I've long been a fan of the Malmaison brand having had the pleasure of spending considerable time at a number of their facilities during my travels.
I've always found the employees to be great brand ambassadors and that this positive and empowered behavioural culture worked well with the physical brand trappings. I featured Malmaison in my second book, Brand Champions (2011), a case-study-based guide to the role that everyday employees play in bringing brands to life from within. It was pleasing therefore, to read Michelle Stevens' article in People Management on 22 May 2012 detailing how the staff recognition scheme had "paid off at Malmaison". The group received more than 8,000 customer ‘wows’ as part of an engagement plan, largely as a result of empowering and rewarding customer service initiatives. The programme has also reduced staff turnover significantly and increased consumer loyalty at Malmaison and Hotel du Vin. Kate Underwood, the company’s people development manager announced at a recent HR Forum that the hotel chain had introduced a ‘Wow’ employee incentive scheme to drive customer service in response to the recession. “Our challenge in 2010 as a boutique brand was to reduce costs like everyone else, but ensure that our customer service did not struggle,” she explained to delegates on the Aurora cruise liner. As a result the Wow campaign was launched by the firm’s CEO in June 2010, which trained and encouraged staff to provide an extra level of customer service or give away complimentary items at their discretion. The need to “involve the trust and empowerment of staff” to go the extra mile for special occasions or rectify a complaint situation was key, Underwood added. Employees were then able to report when they had ‘wowed’ a guest, which was signed off and logged by their manager, the audience heard. How to wow Employees achieving 10 Wows were rewarded with a free meal in one of the hotel restaurants, while the ‘Wow of the month’ won £150 and personal congratulations from the CEO. Staff recognised as offering the two best customer service examples of the year won a trip abroad. More than 8,000 Wows have been recorded to date, with 650 occurring in the first two months of the scheme as hotels competed in a weekly league table. Underwood explained that since the introduction of the campaign, the proportion of customer service related complaints had dropped from 69 per cent to 17 per cent. In 2011, staff turnover dropped 17 per cent and customer loyalty had increased, with repeat business up by 51 per cent. Underwood said that against those improved figures, the total cost of complimentary items had only been £6,500. She added that Wow training was now included in inductions and some of the special touches instigated by staff – such as those around birthdays and anniversaries – had become standard customer service elements. Furthermore, recent employee surveys found that 96 per cent of staff now felt that they received excellent customer service training, and the proportion of staff proud to work for Malmaison & Hotel du Vin had increased from 87 per cent to 98 per cent. “What made the programme innovative was the simplicity of the message,” said Underwood. “We highlighted that service was our top priority.” More positive reinforcement for the fact that employee engagement initiatives are largely cost negative at least, and at best can be a hugely powerful way of ensuring that employees feel involved and empowered to keep the promises made by the marketing department. What HRD wouldn't love those stats and what FD worth his salt wouldn't endorse that people development/employee engagement business case, especially during these austere times?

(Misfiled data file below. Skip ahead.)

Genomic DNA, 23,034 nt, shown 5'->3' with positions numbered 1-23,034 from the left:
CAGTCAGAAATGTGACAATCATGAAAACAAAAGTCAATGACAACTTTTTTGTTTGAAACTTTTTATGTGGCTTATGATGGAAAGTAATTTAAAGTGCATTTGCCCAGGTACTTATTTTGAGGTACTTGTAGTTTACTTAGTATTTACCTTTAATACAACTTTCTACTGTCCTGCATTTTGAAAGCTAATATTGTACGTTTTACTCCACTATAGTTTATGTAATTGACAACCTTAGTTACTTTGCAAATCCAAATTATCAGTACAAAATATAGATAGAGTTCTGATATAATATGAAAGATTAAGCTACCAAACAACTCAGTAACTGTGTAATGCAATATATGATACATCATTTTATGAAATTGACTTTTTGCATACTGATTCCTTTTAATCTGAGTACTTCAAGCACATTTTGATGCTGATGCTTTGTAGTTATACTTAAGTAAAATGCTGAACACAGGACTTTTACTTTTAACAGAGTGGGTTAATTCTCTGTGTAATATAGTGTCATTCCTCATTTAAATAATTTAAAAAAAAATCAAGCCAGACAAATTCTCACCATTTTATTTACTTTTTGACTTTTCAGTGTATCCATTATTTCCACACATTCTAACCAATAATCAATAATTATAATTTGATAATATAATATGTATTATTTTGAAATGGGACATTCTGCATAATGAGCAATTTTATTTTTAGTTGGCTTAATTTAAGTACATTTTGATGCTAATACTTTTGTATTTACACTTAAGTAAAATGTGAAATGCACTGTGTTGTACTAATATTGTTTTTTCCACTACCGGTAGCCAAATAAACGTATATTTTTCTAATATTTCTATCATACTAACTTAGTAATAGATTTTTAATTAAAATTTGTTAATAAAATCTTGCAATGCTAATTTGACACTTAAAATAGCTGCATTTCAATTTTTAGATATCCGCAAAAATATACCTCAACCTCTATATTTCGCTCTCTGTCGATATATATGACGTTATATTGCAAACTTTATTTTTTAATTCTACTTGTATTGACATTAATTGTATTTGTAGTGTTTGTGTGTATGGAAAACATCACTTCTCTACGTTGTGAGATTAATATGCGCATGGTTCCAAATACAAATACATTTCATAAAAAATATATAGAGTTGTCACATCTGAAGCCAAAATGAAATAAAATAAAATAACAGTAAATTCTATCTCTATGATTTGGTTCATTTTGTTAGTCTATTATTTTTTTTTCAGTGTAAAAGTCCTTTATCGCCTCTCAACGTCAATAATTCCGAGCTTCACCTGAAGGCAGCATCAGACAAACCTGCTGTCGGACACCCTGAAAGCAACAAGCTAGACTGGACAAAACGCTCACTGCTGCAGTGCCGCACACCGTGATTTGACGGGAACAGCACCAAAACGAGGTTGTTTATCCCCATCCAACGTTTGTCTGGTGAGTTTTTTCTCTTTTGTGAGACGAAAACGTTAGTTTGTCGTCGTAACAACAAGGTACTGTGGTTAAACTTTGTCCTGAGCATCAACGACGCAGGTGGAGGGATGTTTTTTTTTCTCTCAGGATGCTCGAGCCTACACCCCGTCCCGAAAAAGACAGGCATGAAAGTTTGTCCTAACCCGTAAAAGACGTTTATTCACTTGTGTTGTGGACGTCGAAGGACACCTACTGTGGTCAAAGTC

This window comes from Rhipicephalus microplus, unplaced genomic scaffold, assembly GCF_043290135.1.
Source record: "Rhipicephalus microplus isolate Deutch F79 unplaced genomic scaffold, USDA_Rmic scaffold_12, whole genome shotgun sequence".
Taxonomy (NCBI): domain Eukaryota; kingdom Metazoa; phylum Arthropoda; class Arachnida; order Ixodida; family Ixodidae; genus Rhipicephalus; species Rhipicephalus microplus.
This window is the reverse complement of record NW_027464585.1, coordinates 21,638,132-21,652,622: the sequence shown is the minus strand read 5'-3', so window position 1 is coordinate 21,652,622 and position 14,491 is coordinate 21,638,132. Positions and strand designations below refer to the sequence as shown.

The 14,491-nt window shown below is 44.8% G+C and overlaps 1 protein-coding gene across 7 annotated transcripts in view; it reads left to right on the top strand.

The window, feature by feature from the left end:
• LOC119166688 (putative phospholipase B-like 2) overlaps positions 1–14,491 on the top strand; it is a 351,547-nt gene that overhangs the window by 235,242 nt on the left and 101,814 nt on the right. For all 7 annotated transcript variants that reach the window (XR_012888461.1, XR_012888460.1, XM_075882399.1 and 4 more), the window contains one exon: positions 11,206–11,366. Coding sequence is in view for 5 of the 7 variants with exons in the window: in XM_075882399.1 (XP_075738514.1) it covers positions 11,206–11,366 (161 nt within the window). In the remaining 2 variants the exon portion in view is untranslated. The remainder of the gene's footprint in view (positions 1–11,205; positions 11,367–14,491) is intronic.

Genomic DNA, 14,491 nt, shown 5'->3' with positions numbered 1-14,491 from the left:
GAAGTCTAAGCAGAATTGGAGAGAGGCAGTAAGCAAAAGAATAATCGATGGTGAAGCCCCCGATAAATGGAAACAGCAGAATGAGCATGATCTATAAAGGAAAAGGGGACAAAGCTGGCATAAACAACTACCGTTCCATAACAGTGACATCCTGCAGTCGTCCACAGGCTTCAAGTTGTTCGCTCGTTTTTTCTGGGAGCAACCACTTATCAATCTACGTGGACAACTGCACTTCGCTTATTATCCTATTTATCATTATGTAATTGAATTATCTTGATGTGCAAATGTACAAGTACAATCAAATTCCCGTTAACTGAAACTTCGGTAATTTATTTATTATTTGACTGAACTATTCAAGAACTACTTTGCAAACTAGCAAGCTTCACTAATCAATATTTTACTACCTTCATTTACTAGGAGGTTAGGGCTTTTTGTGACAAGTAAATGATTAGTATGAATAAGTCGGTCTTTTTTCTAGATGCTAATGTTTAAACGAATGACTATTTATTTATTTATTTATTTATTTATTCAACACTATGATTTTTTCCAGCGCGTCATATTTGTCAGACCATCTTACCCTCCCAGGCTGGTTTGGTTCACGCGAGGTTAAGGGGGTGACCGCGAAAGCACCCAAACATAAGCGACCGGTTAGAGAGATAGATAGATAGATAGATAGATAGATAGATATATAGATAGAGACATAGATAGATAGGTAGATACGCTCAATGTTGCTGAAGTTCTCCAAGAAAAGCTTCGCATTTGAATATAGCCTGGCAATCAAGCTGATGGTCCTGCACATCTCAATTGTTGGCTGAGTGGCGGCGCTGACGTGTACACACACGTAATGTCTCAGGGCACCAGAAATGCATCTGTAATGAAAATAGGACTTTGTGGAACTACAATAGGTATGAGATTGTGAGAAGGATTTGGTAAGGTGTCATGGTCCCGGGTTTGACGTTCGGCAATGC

Ian Buckingham is a founding partner of engagement consultancy, Bring Yourself 2 Work.
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